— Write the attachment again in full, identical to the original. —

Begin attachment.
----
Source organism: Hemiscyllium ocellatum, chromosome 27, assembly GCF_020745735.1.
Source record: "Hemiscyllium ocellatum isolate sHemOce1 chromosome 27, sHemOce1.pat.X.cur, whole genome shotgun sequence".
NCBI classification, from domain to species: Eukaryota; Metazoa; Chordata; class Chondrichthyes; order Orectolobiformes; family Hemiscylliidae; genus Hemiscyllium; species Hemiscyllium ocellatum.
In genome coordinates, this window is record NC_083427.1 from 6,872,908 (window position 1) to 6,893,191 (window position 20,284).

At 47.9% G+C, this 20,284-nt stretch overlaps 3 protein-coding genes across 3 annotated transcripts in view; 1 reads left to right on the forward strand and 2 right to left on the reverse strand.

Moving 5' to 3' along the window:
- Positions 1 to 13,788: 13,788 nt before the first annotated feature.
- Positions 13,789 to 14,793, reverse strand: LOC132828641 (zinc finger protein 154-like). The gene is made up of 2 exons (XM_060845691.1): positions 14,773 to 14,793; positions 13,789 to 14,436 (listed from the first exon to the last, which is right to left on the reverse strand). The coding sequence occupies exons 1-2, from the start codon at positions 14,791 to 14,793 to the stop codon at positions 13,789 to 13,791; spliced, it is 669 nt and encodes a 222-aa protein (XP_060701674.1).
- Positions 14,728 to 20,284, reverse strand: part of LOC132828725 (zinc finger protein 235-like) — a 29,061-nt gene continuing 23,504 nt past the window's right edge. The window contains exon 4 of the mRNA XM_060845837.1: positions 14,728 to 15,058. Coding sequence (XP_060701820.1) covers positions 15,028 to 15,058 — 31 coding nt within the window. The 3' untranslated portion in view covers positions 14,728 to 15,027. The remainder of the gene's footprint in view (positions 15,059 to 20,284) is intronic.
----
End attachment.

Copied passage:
Source organism: Hemiscyllium ocellatum, chromosome 27, assembly GCF_020745735.1.
Source record: "Hemiscyllium ocellatum isolate sHemOce1 chromosome 27, sHemOce1.pat.X.cur, whole genome shotgun sequence".
NCBI classification, from domain to species: Eukaryota; Metazoa; Chordata; class Chondrichthyes; order Orectolobiformes; family Hemiscylliidae; genus Hemiscyllium; species Hemiscyllium ocellatum.
In genome coordinates, this window is record NC_083427.1 from 6,872,908 (window position 1) to 6,893,191 (window position 20,284).

At 47.9% G+C, this 20,284-nt stretch overlaps 3 protein-coding genes across 3 annotated transcripts in view; 1 reads left to right on the forward strand and 2 right to left on the reverse strand.

Moving 5' to 3' along the window:
- Positions 1 to 13,788: 13,788 nt before the first annotated feature.
- Positions 13,789 to 14,793, reverse strand: LOC132828641 (zinc finger protein 154-like). The gene is made up of 2 exons (XM_060845691.1): positions 14,773 to 14,793; positions 13,789 to 14,436 (listed from the first exon to the last, which is right to left on the reverse strand). The coding sequence occupies exons 1-2, from the start codon at positions 14,791 to 14,793 to the stop codon at positions 13,789 to 13,791; spliced, it is 669 nt and encodes a 222-aa protein (XP_060701674.1).
- Positions 14,728 to 20,284, reverse strand: part of LOC132828725 (zinc finger protein 235-like) — a 29,061-nt gene continuing 23,504 nt past the window's right edge. The window contains exon 4 of the mRNA XM_060845837.1: positions 14,728 to 15,058. Coding sequence (XP_060701820.1) covers positions 15,028 to 15,058 — 31 coding nt within the window. The 3' untranslated portion in view covers positions 14,728 to 15,027. The remainder of the gene's footprint in view (positions 15,059 to 20,284) is intronic.